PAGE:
Anyone wondering why the Liberal-National Federal Government did a U-turn on Australia’s relations with China over recent years? Wonder why Australians still aren’t enamoured with the ALP opposition, despite a government coming across as misogynist, incompetent, and prone to pandering to the whims of corporate Australia and the 1%?
Ironically, the barely concealed CCP propagandist outfit at UTS, Australia-China Relations Institute, has nailed the answers. This week a new report on ‘Australian views on the Australia-China relationship’ reveals that Australians are seeing through the Chinese propaganda with laser-like vision. Scott Morrison, the man from Marketing, has obviously twigged, but the focus group results for the ALP must still be waiting on the line.
Let’s start with the obvious one – do we have too much economic reliance on China?
It doesn’t get any more obvious than this. Australians – virtually 4 out of every 5 of us – think we are too economically reliant on China, with the chickens of that over-reliance coming home in the form of Chinese restrictions to Australian imports over the last 18 months. This is after a generation of Australia’s exposed sectors being fried alive with a currency far higher than it would otherwise have been but for Chinese commodity buys, and Australian manufacturing being exported wholesale. That is 4 out of 5 Australians are are looking for a plan of how we prepare to earn a living once China calls time on Australian iron ore exports, and tells its students to look elsewhere for their University courses. Hello Government or Opposition – come in, over……
Now that economic reliance wouldn’t need to be that much of an issue, but in the case of our largest trading partner – we simply don’t trust their government.
That 4 out of 5 who think we are over-reliant becomes 76% who overtly agree with the idea that they don’t trust the Chinese government or 92% of us who don’t actually trust them. On the one hand, this shouldn’t be that much of a shock – after all how many Australians would actually trust our government? But it goes right to the nub of concerns a lot of Australians obviously have about trusting an opaque political regime in a nation where they have no say whatsoever, where Australians do get locked up behind a mystifying legal process, and where, let’s face it, even Chinese citizens don’t seem to get that much of a say.
When it comes to issues on which they can;t trust the Chinese government, the world is our oyster. It could be run-of-the-mill corruption, or it could be treatment of Uyghurs or the Tibetans, or the protestors in Hong Kong. It could be Australian citizens locked away without much explanation in the Chinese legal system. It could be Chinese security and police types acting as crowd control at Australian universities, or keeping tabs on Chinese students in Australia. It could be the internet police state. It could be the blocking of Australian imports, or the inability to recognise that Huawei could be seen as an agent of the Chinese state. It could be the nine-dash line laying China’s claim to the South China Sea. It could be concern about what all those Chinese military aircraft are doing near Taiwan. It could be a once per century pandemic likely released from a lab. It could be bribing the Australian parliament. It could being spat on daily by wolf warriors threatening the end of Australian freedom.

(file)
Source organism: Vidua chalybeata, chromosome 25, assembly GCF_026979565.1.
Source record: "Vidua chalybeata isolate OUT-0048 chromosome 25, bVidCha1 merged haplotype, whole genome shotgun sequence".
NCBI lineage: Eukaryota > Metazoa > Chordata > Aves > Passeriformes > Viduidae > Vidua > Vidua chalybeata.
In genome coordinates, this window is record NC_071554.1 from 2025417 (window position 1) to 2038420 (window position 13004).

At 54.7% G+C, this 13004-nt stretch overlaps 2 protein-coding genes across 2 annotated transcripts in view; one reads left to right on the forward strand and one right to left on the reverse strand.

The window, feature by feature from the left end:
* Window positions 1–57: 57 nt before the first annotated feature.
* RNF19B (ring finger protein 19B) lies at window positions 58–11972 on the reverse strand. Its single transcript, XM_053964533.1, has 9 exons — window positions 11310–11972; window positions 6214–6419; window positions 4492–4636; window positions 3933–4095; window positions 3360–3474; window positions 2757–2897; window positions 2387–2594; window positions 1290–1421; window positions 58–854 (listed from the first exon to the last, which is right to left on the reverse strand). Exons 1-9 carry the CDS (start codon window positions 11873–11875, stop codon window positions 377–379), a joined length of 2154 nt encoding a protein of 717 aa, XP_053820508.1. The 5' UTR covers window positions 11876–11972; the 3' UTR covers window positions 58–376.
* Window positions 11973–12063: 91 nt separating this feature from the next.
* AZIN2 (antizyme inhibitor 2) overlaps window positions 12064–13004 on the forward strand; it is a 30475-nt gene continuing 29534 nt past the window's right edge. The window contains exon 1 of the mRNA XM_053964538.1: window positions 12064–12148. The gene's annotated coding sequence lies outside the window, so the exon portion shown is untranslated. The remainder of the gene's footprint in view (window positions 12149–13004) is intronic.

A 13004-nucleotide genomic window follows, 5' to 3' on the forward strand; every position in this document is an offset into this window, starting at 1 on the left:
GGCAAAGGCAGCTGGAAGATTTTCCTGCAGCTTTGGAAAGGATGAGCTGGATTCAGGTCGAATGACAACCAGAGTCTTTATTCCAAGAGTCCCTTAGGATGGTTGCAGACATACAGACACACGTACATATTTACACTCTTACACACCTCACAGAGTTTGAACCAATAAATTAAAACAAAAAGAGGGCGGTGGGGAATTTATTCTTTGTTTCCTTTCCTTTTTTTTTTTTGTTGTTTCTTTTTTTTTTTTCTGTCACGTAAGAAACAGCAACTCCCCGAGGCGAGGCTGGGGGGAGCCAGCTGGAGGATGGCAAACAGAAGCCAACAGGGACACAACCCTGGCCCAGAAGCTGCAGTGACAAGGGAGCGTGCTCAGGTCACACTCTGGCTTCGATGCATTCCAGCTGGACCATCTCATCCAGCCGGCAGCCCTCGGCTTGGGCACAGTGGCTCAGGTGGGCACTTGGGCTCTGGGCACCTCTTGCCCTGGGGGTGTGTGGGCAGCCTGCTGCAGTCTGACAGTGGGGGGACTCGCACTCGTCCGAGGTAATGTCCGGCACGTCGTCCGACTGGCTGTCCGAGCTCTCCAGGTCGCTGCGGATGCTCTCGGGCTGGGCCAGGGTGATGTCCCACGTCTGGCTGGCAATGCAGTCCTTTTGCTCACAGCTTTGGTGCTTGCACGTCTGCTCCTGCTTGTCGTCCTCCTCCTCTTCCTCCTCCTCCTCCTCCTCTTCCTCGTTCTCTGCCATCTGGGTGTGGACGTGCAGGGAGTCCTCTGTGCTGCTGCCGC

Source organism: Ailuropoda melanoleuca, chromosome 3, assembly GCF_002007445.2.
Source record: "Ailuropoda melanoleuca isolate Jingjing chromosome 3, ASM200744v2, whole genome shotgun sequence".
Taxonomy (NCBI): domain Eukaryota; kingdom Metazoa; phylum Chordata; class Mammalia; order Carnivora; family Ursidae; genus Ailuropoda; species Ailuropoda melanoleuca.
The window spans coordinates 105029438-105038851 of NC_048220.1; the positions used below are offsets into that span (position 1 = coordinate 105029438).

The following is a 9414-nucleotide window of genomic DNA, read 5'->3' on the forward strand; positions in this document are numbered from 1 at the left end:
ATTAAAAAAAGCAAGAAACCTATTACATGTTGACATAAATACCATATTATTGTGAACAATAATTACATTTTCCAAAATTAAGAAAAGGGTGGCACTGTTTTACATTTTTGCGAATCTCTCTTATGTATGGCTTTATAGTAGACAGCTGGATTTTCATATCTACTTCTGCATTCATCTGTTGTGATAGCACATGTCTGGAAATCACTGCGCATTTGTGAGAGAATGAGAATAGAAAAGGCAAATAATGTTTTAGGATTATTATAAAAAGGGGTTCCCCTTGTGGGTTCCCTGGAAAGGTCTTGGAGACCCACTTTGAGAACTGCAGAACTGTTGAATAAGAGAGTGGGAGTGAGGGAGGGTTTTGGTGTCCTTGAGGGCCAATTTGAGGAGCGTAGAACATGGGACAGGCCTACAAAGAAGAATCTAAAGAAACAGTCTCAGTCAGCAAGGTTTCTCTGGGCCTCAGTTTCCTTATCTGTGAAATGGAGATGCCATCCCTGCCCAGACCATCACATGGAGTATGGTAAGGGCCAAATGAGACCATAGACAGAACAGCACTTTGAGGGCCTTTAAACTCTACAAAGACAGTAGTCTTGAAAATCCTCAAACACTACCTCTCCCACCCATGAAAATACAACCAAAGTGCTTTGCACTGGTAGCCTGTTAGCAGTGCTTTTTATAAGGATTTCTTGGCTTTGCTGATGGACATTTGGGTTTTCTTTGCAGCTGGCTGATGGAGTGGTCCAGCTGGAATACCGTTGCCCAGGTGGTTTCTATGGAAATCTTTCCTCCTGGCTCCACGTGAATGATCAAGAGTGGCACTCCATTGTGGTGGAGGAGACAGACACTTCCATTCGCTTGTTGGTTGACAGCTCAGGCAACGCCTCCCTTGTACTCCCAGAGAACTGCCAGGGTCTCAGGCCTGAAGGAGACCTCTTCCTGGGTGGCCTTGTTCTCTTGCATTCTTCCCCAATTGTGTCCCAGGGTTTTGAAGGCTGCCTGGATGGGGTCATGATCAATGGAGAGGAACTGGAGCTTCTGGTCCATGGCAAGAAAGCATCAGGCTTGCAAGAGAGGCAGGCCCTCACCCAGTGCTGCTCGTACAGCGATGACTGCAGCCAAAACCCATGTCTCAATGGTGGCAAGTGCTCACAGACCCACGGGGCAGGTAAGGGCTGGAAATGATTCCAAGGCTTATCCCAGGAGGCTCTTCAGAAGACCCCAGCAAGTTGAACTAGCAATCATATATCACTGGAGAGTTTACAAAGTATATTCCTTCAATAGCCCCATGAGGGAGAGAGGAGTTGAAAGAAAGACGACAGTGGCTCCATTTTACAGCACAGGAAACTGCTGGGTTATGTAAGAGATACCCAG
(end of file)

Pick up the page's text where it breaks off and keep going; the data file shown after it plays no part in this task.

The overwhelming majority of Australians would like to meet all of this with calling out bullshit when they see it. That isn’t that much of a surprise really, except perhaps to ACRI. The real mystery is in considering why the administration of a nation to whom we have sold our soul would think that this is the way to engage with us:
More than half of us disagree with the idea that our government – manifestly incompetent when it comes to handling Covid or rolling out a vaccine it may be – needs to tone things down when it comes to stating some simple home truths about Beijing. And of course, that sentiment is nowhere more pronounced than when it comes to the thought that there should be some sort of international investigation into the Origins of Covid.
The overwhelming theme of the report is that the majority of Australians have reservations about almost every aspect of Australian engagement with China. Regrettably the report also points to a degree of discomfort for Chinese Australians who have made Australia their home, with the degree of questioning of the relationship between the two nations.
But the real import of the survey and report on what Australians really think, is to underline the utter failure of the narrative Australians have been force-fed until just a short time ago – that the economic rise of China was an unquestionable good, and that in engaging more closely with China the Chinese state would adopt behaviours more like administrations in the developed Western world. The collapse of that discourse goes to the very heart of the failure of Australian politics over the course of a generation.
Australians will be going to the polls in less than a year. They will be comparing a government which is now obviously deriving political capital from the stance it has adopted towards China only within the very recent past, with an opposition which appears to be still adrift in its ability to come to terms with its own failed China narrative over a generation. Both the government and the opposition need to start explaining to the Australian people how it is they intend to position Australia’s economy for the future, and how they are going to bring about changes to facilitate that positioning, as well as which Australians are likely to bear the brunt of adjusting away from a narrative they have pushed for a generation.